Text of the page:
For those of you who haven’t had the privilege of meeting Richard Hayes, he’s the quintessential English cleric.  Slight stoop, almost imperceptible stutter, sweep of white hair, razor sharp mind and, though quietly spoken, the sort of tongue that goes with it.  Beginning by knocking on the head the idea that Shrewsbury people – including himself, who’d been a parish priest for many years in the City of London, at the heart of the banking culture – had little understanding of commercial/retail interests, the priest in charge of town church, St Alkmund’s, launched into words of praise for what he called ‘our Saxon town’. The square at the heart of it, he said, was a place of harmony. It contained fine buildings and seating, flowers and space.  It was open - a place where people felt safe.  Once there had been anti-social behaviour in the square, but that had been greatly reduced by the growth of café culture, and now that culture was under threat.

In an interesting take on proceedings, Reverend Richard Hayes seemed genuinely concerned for the owners of Rockspring and what they were bringing upon themselves.  Looking directly at their representatives, he used the phrase ‘shooting yourselves in the foot’.  Rockspring wanted to attract customers to their tenants’ shops, he said, but they were creating an environment that was less attractive and welcoming, and therefore less likely to attract footfall.  For all his sympathy, however, there was steel behind his summing up. The square belonged to the people of Shrewsbury. It was a piece of public highway that had been in use for the entire forty years of Princess House’s life.  And now it was about to be lost.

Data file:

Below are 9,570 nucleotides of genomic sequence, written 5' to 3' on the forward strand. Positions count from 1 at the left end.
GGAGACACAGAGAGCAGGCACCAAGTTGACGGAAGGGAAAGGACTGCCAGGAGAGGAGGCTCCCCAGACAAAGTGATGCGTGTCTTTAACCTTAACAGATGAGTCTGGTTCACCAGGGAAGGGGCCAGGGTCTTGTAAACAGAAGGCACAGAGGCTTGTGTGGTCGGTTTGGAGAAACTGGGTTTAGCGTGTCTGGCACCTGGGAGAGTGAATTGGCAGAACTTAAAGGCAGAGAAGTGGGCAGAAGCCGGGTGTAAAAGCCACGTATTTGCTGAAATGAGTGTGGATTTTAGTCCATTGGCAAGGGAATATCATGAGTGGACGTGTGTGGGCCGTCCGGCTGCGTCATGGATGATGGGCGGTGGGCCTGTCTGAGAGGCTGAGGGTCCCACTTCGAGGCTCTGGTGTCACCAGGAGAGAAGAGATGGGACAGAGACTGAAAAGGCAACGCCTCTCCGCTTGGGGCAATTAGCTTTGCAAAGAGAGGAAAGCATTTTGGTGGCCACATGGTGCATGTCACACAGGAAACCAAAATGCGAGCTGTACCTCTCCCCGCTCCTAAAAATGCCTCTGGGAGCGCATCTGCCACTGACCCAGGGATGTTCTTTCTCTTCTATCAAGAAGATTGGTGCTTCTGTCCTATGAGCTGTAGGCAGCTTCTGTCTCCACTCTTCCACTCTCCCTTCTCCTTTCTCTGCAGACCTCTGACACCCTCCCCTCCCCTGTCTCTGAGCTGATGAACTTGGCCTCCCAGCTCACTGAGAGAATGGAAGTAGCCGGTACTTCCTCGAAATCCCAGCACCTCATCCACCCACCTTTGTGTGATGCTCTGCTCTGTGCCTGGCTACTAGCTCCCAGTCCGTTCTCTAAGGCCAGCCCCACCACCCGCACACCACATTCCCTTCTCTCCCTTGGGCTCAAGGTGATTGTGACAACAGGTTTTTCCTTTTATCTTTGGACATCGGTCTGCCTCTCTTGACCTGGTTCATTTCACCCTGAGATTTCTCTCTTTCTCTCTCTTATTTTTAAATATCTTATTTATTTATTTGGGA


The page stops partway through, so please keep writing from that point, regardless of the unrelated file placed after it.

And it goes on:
‘Abandon this ill-considered plan,’ said Richard Hayes. ‘Refurbish Princess House as you see fit, but leave the shop fronts where they are.  If you do that, you will win the good will of local people, and financially it will be to your gain.’

The rhetoric was really ramping up by now, ably followed by Councillor Bannerman who challenged Rockspring’s assertion that the people who objected to one seventh of the town square being taken were ‘only a little cabal.’  To quote Churchill,’ said Councillor Bannerman, drawing himself up to his considerable height, and looking round the packed room, ‘Some cabal!’

Councillor Bannerman pressed home the point that Rockspring were exceeding their powers in giving assurances to tenants that outdoor tables and chairs would be retained if the overhang which currently housed them was built out.  It was not for developers to make Planning Approval decisions.  That lay in the power of the council, he said. He also talked about localism, and the importance of public feeling - as indeed he did later in the day, in his closing remarks. He made the point that Shrewsbury needed more space in its fine old square, not less. [Someone from the floor - quickly reprimanded by the Inspector - called, ‘Pull Princess House down, that would make enough space.’] The words ‘private gain at public expense’ came up, and were also repeated in Councillor Bannerman’s closing address, as were the words ‘fly in the face of reason.’